Adverse Reactions to Drugs: Brief Review

Author: V. Dimov, M.D., Allergist/Immunologist and Assistant Professor at University of Chicago
Reviewer: S. Randhawa, M.D., Allergist/Immunologist and Assistant Professor at NSU

When drug reactions resembling allergy happen, they are called drug hypersensitivity reactions (DHRs). Drug hypersensitivity reactions may be allergic or nonallergic. Drug allergies are drug hypersensitivity reactions caused by the immune system.

Classification of adverse reactions to drugs: "SOAP III" mnemonic (click to enlarge the image):

Adverse drug reactions (ADRs) affect 10–20% of hospitalized patients and 25% of outpatients.

Rule of 10s in ADR

10% of patients develop ADR
10% of these are due to allergy
10% of these lead to anaphylaxis
10% of these lead to death

Figure 1. Mind map diagram of adverse reactions to drugs (click to enlarge the image).

Introduction and Epidemiology (click to read the full article).

Pathophysiology (click to read the full article).

Types of ADRs and Risk Factors (click to read the full article).

Diagnosis of Drug Allergy (click to read the full article).

Management of adverse drug reactions: PAD

Figure 7. Management of adverse drug reactions: PAD (click to enlarge the image).

Premedication with antihistamines and steroids


Desensitization. Used for patients with history of IgE-mediated allergic reactions to PCN who require PCN for serious infections, e.g. bacterial endocarditis or meningitis. Different PO or parenteral protocols have been proposed.

Minimum requirements for rapid desensitization: 1-on-1 RN, CPR/ACLS, crash cart, Epi at bedside, anesthesia/code team, allergist 3 minutes from bedside.

Desensitization protocols for a medication allergy

The patient should be in a monitored environment (at least on telemetry) with IV access, epinephrine, IV diphenhydramine, O2 and resuscitation equipment at the bedside. Obtain informed consent prior to the procedure because an anaphylactic reaction during the protocol administration may result in death.

Desensitization is based on incremental dosing of the antigen q 30 min. Oral or IV regimens can be used; SC or IM regimens are not recommended. A typical desensitization protocol for beta-lactam antibiotics involves starting at a dose which is 6-7 logs below the usual therapeutic dose and increasing the dose by 1 log every 30 minutes.

Dilute drug solution/suspension to 1–3 mg/ml. Prepare three tenfold dilutions.

The success depends on constant presence of drug in the serum and so must not be interrupted; desensitization is immediately followed by full therapeutic doses. Hypersensitivity typically returns 24-48 hours after discontinuation. Minor reactions (eg, itching, rash) are common during desensitization.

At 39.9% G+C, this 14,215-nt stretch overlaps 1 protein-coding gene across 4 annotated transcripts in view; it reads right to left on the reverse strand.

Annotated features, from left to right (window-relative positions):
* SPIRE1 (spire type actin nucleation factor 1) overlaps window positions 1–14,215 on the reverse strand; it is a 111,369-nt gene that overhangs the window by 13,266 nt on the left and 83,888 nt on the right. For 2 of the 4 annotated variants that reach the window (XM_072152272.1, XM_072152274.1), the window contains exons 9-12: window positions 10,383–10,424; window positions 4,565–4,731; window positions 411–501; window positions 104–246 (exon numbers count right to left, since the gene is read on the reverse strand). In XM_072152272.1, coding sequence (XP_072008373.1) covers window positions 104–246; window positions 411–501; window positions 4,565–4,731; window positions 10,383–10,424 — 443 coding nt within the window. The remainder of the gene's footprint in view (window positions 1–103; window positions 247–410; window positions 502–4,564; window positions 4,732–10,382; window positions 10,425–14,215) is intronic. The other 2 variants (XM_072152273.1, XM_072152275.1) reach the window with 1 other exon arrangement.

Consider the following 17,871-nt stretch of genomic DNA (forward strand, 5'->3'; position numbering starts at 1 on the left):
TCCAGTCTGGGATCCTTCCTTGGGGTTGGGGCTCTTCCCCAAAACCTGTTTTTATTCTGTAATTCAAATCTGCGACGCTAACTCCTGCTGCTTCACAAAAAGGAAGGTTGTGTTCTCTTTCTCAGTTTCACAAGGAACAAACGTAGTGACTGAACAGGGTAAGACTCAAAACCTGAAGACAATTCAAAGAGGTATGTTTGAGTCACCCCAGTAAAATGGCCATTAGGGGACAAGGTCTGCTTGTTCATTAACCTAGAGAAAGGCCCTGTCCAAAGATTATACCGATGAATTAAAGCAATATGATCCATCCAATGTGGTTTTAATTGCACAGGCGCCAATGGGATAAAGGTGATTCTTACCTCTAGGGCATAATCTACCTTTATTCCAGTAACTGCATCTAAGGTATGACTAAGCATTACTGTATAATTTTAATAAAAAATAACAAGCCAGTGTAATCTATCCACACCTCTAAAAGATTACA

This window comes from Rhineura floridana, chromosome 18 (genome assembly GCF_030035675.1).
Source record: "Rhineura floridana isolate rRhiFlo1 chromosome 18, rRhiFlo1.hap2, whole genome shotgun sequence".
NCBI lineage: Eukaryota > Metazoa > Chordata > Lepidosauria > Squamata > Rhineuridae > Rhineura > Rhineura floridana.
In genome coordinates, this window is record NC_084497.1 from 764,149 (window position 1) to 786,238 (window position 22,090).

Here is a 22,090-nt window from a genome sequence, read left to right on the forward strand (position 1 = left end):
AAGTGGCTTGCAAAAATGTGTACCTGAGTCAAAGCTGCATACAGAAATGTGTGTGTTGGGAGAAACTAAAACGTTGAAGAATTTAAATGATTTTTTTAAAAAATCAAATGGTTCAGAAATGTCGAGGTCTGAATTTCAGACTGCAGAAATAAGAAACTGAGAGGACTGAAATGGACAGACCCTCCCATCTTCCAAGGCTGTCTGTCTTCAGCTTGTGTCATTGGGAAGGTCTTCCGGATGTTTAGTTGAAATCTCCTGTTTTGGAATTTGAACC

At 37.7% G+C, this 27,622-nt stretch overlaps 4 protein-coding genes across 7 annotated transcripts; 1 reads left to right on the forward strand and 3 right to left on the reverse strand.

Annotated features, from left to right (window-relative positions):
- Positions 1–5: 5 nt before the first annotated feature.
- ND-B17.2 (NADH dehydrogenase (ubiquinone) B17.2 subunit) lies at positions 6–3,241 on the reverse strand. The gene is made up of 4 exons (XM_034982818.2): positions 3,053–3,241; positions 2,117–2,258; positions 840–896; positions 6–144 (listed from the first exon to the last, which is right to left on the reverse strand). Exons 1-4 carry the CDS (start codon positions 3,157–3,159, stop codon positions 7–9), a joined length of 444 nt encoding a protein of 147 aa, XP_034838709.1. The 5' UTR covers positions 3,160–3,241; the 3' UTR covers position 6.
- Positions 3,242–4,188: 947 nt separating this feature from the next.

Desensitization protocols are considered only for drugs such as penicillin or insulin when the use of the drug could be absolutely life-saving and no alternative exists.

Desensitization should not be attempted in patients who have had Stevens-Johnson syndrome in the past. Serum granulysin (level greater than 10 ng/mL) predicts Stevens-Johnson syndrome and toxic epidermal necrolysis and the test takes just 5 minutes. J Am Acad Dermatol. 2011;65:65-68.


20% of asthmatic adults are sensitive to ASA.

What is the triad of aspirin-exacerbated respiratory disease (AERD)?
Samter's triad include asthma, aspirin sensitivity, and nasal/ethmoidal polyposis:

Sensitivity to aspirin

Associated reactions to other NSAIDs are common and they should be avoided in patients sensitive to ASA.

HIV and Drug Hypersensitivity

Drug hypersensitivity has been reported to occur 100 times more commonly in patients with HIV.


Drug hypersensitivity decreases with time. IgE antibodies are present in 90% of patients 1 year after an allergic reaction but in only about 20-30% after 10 years. Patients who have anaphylactic reactions are more likely to retain antibodies longer.


Clinical review: ABC of allergies. Adverse reactions to drugs. BMJ 1998;316:1511-1514.
Severe Cutaneous Adverse Reactions to Drugs. Current Opinion in Allergy and Clinical Immunology. Faith L. Chia; Khai Pang Leong. Published on Medscape, 08/2007.
Which Cephalosporins to Use in Penicillin Allergy? AllergyNotes, 2007.
Drug Hypersensitivity. Merck Manual, 2005.
Drug hypersensitivity. Francis C K Thien. MJA 2006; 185 (6): 333-338.


Blue Hives. NEJM Images in Clinical Medicine, 02/2008.

Related Reading

Drug Hypersensitivity in HIV. Current Opinion in Allergy and Clinical Immunology. Elizabeth Phillips; Simon Mallal. Published on Medscape, 08/14/2007.
Number of patients with drug allergy before and after allergologic study (figure) and JACI, 2012
Adverse Drug Reactions: Types and Treatment Options. AFP, 2003.
Drug Allergy. Allergy Society of South Africa.
How Can I Recognize an Adverse Drug Event? William N. Kelly, PharmDMedscape Pharmacists, 02/12/2008.
Anticonvulsant Hypersensitivity Syndrome: Implications for Pharmaceutical Care. Medscape, 2007.
Practical Aspects of Choosing an Antibiotic for Patients with a Reported Allergy to an Antibiotic. Joan L. Robinson, Tahir Hameed, and Stuart Carr. Clinical Infectious Diseases 2002;35:26–31.
Seafood Allergy and Radiocontrast Media: Are Physicians Propagating a Myth? Andrew D. Beaty, MD, Philip L. Lieberman, MD, Raymond G. Slavin, MD. American Journal of Medicine,Volume 121, Issue 2, Pages 158.e1-158.e4 (February 2008).

Multiple choice questions

Chapter 57: Drug Allergy. Allergy and Immunology Review Corner: Chapter 57 of Pediatric Allergy: Principles & Practices, edited by Donald Y.M. Leung, et al.

Published: 07/11/2007
Updated: 03/01/2014

No comments: